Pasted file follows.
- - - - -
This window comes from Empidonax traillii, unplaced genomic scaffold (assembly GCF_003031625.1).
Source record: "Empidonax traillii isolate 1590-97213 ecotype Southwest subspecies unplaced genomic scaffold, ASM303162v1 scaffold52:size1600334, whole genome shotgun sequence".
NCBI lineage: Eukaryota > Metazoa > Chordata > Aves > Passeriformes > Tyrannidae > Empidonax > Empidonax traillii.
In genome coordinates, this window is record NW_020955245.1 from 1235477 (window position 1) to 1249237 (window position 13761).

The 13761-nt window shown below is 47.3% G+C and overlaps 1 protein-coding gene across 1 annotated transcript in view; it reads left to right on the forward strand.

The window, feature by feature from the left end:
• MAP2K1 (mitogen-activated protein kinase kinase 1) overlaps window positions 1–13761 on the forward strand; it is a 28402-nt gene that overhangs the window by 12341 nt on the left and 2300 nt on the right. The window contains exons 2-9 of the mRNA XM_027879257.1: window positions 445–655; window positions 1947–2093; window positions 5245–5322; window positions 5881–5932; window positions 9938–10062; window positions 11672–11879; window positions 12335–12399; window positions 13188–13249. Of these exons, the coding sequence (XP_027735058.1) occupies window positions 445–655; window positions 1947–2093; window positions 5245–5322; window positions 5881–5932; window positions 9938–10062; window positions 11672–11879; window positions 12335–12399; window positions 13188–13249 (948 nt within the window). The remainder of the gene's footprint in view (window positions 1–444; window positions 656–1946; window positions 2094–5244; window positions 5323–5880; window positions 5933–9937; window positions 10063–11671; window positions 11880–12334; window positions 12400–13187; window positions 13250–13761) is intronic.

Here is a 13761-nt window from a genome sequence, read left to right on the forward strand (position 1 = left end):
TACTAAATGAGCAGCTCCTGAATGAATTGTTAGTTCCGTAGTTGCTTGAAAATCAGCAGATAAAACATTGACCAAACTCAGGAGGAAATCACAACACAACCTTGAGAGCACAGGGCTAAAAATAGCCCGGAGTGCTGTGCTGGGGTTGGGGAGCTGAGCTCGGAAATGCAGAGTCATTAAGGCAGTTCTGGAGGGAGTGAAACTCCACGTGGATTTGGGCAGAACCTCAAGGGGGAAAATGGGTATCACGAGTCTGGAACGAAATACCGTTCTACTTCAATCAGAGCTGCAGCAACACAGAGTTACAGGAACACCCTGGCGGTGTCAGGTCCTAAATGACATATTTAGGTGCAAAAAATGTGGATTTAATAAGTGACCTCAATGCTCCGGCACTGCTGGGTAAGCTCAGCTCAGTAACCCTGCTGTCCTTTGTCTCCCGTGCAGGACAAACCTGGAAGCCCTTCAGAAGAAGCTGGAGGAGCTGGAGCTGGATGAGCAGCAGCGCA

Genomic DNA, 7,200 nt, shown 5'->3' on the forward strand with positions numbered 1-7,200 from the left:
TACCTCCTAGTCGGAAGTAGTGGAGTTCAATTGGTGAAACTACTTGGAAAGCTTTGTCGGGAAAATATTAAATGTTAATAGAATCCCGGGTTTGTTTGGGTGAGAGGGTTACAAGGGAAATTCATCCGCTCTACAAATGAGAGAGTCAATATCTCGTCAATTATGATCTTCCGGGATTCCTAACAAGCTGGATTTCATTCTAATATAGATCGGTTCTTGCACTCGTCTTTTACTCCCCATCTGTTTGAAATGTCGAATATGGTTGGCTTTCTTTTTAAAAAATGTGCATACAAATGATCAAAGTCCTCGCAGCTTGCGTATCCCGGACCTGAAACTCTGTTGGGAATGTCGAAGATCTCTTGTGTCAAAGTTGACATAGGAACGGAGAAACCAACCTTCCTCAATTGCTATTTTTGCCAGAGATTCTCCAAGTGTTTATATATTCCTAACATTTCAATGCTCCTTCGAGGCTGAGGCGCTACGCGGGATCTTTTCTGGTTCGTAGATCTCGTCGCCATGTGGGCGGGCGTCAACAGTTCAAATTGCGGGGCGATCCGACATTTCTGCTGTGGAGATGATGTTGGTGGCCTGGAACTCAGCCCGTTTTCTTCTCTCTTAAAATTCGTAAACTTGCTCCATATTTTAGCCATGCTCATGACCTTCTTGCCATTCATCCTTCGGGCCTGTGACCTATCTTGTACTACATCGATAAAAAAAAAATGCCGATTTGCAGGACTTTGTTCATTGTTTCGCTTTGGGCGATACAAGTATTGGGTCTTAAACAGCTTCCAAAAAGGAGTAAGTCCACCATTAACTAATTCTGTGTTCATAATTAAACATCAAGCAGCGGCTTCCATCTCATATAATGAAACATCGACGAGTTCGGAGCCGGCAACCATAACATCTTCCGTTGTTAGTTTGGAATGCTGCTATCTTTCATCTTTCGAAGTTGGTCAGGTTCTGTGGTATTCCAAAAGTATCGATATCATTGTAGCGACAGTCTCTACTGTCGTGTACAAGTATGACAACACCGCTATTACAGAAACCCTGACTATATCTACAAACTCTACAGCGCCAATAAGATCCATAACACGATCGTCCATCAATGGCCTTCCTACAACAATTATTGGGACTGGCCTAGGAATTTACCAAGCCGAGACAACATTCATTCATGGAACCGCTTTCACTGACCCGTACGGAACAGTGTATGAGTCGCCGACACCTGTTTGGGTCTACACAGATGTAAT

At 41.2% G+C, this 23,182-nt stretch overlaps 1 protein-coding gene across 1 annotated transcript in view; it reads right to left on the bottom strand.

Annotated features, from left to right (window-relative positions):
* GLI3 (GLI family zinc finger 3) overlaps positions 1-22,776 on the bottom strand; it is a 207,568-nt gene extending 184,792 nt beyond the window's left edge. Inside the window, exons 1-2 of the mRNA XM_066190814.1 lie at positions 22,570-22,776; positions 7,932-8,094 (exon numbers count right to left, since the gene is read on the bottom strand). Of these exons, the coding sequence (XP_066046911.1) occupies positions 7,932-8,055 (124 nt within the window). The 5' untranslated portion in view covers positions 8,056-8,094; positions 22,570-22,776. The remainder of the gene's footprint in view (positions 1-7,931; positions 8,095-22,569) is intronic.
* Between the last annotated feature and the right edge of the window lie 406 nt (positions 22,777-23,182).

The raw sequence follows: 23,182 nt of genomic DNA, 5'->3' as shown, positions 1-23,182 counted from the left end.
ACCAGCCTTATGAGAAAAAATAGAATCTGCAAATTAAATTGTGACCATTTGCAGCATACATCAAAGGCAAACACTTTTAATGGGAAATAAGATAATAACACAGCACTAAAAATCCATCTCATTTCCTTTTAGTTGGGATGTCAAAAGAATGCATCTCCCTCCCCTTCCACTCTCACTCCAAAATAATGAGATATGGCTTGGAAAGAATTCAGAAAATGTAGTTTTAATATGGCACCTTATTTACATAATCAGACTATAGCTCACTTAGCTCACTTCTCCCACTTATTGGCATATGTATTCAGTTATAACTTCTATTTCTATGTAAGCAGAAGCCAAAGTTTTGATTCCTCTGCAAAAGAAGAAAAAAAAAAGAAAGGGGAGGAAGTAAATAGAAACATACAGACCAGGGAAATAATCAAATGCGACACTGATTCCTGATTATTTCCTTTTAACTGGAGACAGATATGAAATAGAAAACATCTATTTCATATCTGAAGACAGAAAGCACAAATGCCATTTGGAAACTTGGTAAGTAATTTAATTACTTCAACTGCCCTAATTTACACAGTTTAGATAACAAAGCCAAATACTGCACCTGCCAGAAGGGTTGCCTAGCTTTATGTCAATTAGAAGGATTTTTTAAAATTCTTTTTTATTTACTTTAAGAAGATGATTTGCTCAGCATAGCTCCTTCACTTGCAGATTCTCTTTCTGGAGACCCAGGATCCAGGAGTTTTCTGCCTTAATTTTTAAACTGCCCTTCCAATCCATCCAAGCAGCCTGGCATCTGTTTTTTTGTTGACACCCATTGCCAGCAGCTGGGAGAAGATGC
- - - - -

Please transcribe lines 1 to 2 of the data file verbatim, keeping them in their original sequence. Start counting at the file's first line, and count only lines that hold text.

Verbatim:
This window comes from Empidonax traillii, unplaced genomic scaffold (assembly GCF_003031625.1).
Source record: "Empidonax traillii isolate 1590-97213 ecotype Southwest subspecies unplaced genomic scaffold, ASM303162v1 scaffold52:size1600334, whole genome shotgun sequence".